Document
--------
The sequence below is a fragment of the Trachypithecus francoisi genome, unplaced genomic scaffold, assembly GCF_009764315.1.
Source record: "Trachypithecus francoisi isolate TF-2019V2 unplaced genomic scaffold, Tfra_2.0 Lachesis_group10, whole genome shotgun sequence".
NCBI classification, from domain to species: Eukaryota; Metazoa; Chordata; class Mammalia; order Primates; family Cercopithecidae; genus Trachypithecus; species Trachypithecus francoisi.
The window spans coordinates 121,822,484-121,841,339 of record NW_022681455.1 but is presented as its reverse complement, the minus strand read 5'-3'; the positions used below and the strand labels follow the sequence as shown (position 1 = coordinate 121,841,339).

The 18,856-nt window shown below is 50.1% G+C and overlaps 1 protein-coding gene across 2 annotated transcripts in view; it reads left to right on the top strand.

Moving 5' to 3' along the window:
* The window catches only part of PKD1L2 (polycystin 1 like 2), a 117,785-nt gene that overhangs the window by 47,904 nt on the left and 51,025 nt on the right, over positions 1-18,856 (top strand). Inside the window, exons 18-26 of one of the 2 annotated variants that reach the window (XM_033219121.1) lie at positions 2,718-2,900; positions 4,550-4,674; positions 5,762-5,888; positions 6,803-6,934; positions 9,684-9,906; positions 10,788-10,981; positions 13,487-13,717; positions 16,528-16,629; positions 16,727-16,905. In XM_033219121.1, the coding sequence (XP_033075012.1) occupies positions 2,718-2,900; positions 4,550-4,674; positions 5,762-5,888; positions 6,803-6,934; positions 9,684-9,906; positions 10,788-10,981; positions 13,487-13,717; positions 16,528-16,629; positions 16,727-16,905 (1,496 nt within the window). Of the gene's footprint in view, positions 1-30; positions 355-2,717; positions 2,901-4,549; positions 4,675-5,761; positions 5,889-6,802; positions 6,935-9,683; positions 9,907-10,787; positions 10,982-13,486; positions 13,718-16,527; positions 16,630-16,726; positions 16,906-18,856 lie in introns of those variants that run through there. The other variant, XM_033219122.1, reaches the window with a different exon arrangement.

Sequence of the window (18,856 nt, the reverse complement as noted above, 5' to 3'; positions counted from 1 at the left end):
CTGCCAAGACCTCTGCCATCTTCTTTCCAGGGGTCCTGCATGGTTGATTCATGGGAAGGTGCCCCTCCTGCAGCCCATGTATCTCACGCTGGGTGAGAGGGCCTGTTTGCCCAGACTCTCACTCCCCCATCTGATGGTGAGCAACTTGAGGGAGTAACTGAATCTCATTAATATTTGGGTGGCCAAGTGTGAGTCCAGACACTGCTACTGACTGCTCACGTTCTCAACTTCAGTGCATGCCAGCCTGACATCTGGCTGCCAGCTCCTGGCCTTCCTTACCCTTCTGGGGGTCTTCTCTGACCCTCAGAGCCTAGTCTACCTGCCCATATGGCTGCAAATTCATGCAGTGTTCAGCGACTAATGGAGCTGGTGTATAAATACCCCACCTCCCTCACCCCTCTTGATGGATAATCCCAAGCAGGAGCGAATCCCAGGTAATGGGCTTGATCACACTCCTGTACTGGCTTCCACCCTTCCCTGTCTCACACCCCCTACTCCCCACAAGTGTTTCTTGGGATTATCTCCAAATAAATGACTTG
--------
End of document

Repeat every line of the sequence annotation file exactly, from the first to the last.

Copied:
The sequence below is a fragment of the Trachypithecus francoisi genome, unplaced genomic scaffold, assembly GCF_009764315.1.
Source record: "Trachypithecus francoisi isolate TF-2019V2 unplaced genomic scaffold, Tfra_2.0 Lachesis_group10, whole genome shotgun sequence".
NCBI classification, from domain to species: Eukaryota; Metazoa; Chordata; class Mammalia; order Primates; family Cercopithecidae; genus Trachypithecus; species Trachypithecus francoisi.
The window spans coordinates 121,822,484-121,841,339 of record NW_022681455.1 but is presented as its reverse complement, the minus strand read 5'-3'; the positions used below and the strand labels follow the sequence as shown (position 1 = coordinate 121,841,339).

The 18,856-nt window shown below is 50.1% G+C and overlaps 1 protein-coding gene across 2 annotated transcripts in view; it reads left to right on the top strand.

Moving 5' to 3' along the window:
* The window catches only part of PKD1L2 (polycystin 1 like 2), a 117,785-nt gene that overhangs the window by 47,904 nt on the left and 51,025 nt on the right, over positions 1-18,856 (top strand). Inside the window, exons 18-26 of one of the 2 annotated variants that reach the window (XM_033219121.1) lie at positions 2,718-2,900; positions 4,550-4,674; positions 5,762-5,888; positions 6,803-6,934; positions 9,684-9,906; positions 10,788-10,981; positions 13,487-13,717; positions 16,528-16,629; positions 16,727-16,905. In XM_033219121.1, the coding sequence (XP_033075012.1) occupies positions 2,718-2,900; positions 4,550-4,674; positions 5,762-5,888; positions 6,803-6,934; positions 9,684-9,906; positions 10,788-10,981; positions 13,487-13,717; positions 16,528-16,629; positions 16,727-16,905 (1,496 nt within the window). Of the gene's footprint in view, positions 1-30; positions 355-2,717; positions 2,901-4,549; positions 4,675-5,761; positions 5,889-6,802; positions 6,935-9,683; positions 9,907-10,787; positions 10,982-13,486; positions 13,718-16,527; positions 16,630-16,726; positions 16,906-18,856 lie in introns of those variants that run through there. The other variant, XM_033219122.1, reaches the window with a different exon arrangement.

Sequence of the window (18,856 nt, the reverse complement as noted above, 5' to 3'; positions counted from 1 at the left end):
CTGCCAAGACCTCTGCCATCTTCTTTCCAGGGGTCCTGCATGGTTGATTCATGGGAAGGTGCCCCTCCTGCAGCCCATGTATCTCACGCTGGGTGAGAGGGCCTGTTTGCCCAGACTCTCACTCCCCCATCTGATGGTGAGCAACTTGAGGGAGTAACTGAATCTCATTAATATTTGGGTGGCCAAGTGTGAGTCCAGACACTGCTACTGACTGCTCACGTTCTCAACTTCAGTGCATGCCAGCCTGACATCTGGCTGCCAGCTCCTGGCCTTCCTTACCCTTCTGGGGGTCTTCTCTGACCCTCAGAGCCTAGTCTACCTGCCCATATGGCTGCAAATTCATGCAGTGTTCAGCGACTAATGGAGCTGGTGTATAAATACCCCACCTCCCTCACCCCTCTTGATGGATAATCCCAAGCAGGAGCGAATCCCAGGTAATGGGCTTGATCACACTCCTGTACTGGCTTCCACCCTTCCCTGTCTCACACCCCCTACTCCCCACAAGTGTTTCTTGGGATTATCTCCAAATAAATGACTTG